I've been waiting for a little entrepreneurial ingenuity to creep into Google's (NASDAQ:GOOG) YouTube. The leading video-sharing site can draw more than 100 million views a day, but it's been hard to sift through the pratfalls, soccer highlights, and unauthorized television clips to find the population of crafty opportunists that I figured would have turned the site into a cottage-industry goldmine.

A site like MySpace can break bands. A site like LinkedIn can turn social networking into job leads. A site like eBay (NASDAQ:EBAY) can help you make some pocket change as you clean out your closet, or create even more lucrative possibilities once you wrap your noggin around the concept of an online marketplace.

So what about YouTube? Sure, it's served as a platform for short fiction like Lonelygirl15, and it has given ordinary folks armed with webcams moments of fleeting fame. But amid all of this fleeting sizzle, where was the business-savvy beef? I figured the cattle call would never come. Then along came Valentina.

Hello, Dolly
Valentina from Val's Art Diary opened her YouTube account a few weeks ago. As an unknown painter with a Mac and a knack for video editing, she decided to chronicle the creation of her artwork with a video diary. With the camera rolling, she explains the artistic process behind "Dolly Wants to Play," but also peppers in a little personal commentary. Her ex-landlord's a thief. Her ex-boyfriend is a jerk. Her mother isn't doing so well. The eventual acrylic painting is then put on the block at eBay, along with a companion DVD.

It's a brilliant business model, as long as you can draw a crowd. Val's big break came when YouTube decided to feature her video. Some 367,000 views later, her eBay auction ended with a healthy winning bid of $710.

Is Valentina for real? Those are some mad video-editing skills, and how many starving artists can afford a copy of Final Cut Pro? Since Lonelygirl15 was outed as a staged production, it's been easy to get suspicious. That's not the point, though. Val's Art Diary has found an audience, and even if the crafty artist is never featured again, she already has more than 4,000 channel subscribers on YouTube to win over with this week's four-piece artwork.

The very next video that was featured on YouTube also inspired some quick-thinking commerciality. In a brief 25-second clip, WinkyPWNs demonstrates a self-stirring mug that his father gave him as a gift. Once the video was featured, Winky promised to come back with a link on where to purchase the battery-operated mug. He did, tacking on an affiliate link that will enrich Winky with every self-stirring gadget that viewers ultimately purchase.

Winky's model may not be as sustainable as Val's. Even though the mug video has generated more than 1.3 million streams, just 74 YouTubers have subscribed to receive future Winky uploads.

However, it's only just a matter of time before more people begin tapping into their inner Val or Winky to make YouTube a vital cog in the e-commerce engine.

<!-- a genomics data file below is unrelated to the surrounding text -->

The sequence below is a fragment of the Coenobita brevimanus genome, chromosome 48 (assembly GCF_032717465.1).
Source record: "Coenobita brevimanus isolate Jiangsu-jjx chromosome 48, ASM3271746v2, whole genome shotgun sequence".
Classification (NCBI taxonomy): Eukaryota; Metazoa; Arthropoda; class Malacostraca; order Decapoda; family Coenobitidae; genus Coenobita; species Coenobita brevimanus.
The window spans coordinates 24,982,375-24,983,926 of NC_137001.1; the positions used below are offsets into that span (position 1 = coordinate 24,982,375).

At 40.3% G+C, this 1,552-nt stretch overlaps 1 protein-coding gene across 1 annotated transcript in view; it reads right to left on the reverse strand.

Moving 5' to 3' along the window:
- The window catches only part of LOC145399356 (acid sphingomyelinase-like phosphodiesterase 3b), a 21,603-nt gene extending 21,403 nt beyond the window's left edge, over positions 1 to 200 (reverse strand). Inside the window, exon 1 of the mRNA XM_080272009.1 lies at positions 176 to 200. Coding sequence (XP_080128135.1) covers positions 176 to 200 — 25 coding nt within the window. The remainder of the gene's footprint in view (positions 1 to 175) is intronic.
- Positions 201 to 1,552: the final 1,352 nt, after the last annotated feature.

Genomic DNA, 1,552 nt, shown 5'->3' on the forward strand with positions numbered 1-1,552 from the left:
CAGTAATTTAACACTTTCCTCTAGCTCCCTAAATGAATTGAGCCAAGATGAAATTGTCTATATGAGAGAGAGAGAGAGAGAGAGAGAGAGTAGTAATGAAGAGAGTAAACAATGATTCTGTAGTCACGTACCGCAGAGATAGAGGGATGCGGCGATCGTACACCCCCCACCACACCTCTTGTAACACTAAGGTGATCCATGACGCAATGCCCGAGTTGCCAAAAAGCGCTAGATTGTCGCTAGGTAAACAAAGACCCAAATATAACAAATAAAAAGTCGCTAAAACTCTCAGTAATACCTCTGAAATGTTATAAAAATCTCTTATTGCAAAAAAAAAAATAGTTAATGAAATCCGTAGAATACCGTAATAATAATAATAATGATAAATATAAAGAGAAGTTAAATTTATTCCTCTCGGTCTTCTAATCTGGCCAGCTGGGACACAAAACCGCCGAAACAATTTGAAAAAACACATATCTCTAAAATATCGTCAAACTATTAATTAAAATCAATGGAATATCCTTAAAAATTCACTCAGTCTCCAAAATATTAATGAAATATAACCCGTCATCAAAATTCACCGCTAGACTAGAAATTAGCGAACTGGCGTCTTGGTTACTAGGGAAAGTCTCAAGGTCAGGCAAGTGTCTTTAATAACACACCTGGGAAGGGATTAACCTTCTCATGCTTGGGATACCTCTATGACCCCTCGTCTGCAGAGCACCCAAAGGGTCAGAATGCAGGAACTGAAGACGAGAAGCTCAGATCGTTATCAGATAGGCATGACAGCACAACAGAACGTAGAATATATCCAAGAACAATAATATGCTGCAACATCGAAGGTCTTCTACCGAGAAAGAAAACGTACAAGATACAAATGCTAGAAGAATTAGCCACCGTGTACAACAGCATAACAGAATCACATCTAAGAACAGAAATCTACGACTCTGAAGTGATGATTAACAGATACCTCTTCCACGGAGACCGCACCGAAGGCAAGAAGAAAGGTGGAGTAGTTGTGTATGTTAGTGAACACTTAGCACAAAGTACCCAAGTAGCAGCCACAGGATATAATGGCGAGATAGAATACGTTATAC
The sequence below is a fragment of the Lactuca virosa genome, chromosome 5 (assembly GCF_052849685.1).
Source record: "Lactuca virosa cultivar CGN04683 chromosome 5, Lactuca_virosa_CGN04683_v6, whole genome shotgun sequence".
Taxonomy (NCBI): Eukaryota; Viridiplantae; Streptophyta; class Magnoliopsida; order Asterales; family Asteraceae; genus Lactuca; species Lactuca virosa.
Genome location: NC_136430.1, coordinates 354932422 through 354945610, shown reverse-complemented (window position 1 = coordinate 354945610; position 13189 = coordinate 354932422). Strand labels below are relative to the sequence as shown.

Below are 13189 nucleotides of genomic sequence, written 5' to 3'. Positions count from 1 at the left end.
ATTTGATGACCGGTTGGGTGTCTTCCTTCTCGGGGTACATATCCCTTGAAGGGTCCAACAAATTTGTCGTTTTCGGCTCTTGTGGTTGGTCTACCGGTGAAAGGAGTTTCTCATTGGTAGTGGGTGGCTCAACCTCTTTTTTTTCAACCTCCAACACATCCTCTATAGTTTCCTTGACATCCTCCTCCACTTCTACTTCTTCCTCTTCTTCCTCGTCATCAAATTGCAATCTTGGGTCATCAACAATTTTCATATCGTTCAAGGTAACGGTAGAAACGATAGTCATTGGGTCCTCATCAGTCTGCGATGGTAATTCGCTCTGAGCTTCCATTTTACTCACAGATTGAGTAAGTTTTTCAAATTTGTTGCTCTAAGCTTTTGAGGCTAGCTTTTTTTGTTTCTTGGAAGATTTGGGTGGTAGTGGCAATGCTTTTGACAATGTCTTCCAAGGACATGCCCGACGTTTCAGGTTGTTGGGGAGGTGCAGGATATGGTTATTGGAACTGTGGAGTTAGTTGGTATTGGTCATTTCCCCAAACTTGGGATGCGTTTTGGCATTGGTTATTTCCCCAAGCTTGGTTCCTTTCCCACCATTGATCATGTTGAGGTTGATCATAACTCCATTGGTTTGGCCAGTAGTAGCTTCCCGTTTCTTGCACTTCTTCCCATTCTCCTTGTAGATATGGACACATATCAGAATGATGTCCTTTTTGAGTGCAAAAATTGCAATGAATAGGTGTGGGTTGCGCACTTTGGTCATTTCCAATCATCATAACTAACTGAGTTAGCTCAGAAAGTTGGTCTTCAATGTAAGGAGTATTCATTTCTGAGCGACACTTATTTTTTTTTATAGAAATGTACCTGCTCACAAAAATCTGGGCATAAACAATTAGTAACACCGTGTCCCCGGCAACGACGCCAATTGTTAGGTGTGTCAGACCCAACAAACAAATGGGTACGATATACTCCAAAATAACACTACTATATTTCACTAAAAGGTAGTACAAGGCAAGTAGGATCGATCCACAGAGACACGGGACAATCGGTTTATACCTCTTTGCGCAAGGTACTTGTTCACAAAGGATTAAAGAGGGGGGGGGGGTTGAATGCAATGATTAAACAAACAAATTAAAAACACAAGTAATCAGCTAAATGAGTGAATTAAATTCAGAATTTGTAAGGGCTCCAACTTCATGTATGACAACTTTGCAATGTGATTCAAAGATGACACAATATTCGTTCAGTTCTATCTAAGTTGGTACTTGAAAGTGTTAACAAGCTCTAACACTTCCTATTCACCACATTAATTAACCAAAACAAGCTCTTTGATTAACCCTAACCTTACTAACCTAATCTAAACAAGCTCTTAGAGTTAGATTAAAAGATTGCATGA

Things to look out for come 2007
Even under Google's watch, YouTube is unlikely to lose the indie spirit. However, there is one key ingredient waiting to crack the e-commerce possibilities open for YouTube, and I'm guessing it'll happen sooner rather than later.

Local search has been a major part of every search engine's growth strategy. Whether it's Yahoo! (NASDAQ:YHOO) teaming up with 200 local newspapers to enhance localized sites, or this week's debut of IAC/InterActiveCorp's (NASDAQ:IACI) AskCity, which blends search-engine features with restaurant and retail reviews, the grassroots approach works, and YouTube needs it.

I predict that within the year, YouTube will prominently sort videos geographically. It will help give the site more of the localized social-networking flair it currently (and surprisingly) lacks. It will also help inspire more local-minded e-commerce.

Why aren't folks generating leads on YouTube to sell their homes or cars? Yes, searches for "cars for sale" and "homes for sale" generate about 300 entries apiece but many of those videos are several months old. That's chump change for a site that's growing by 65,000 uploads a day. Paying for listings or going through Craigslist is so 2005.

Keeping it local won't be all about buying and selling, of course. Innovative camcorder-wielders will be able to create their own brands with area reviews and critiques. It will be easier to get noticed on the local level over the landing page shuffle.

Man, how I wish I could paint. Or at the very least have a self-stirring mug.

Yahoo! and eBay are active recommendations in the Motley Fool Stock Advisor newsletter service. You want a 30-day free trial offer that will give you a sneak peek at all of the stock picks through the end of 2006? You got it.

Longtime Fool contributor Rick Munarriz isn't a YouTube junkie, but he does find himself on the site more often than he would care to admit. He does not own shares in any of the companies mentioned in this story. He is also part of the Rule Breakers newsletter research team, seeking out tomorrow's ultimate growth stocks a day early. The Fool has a disclosure policy.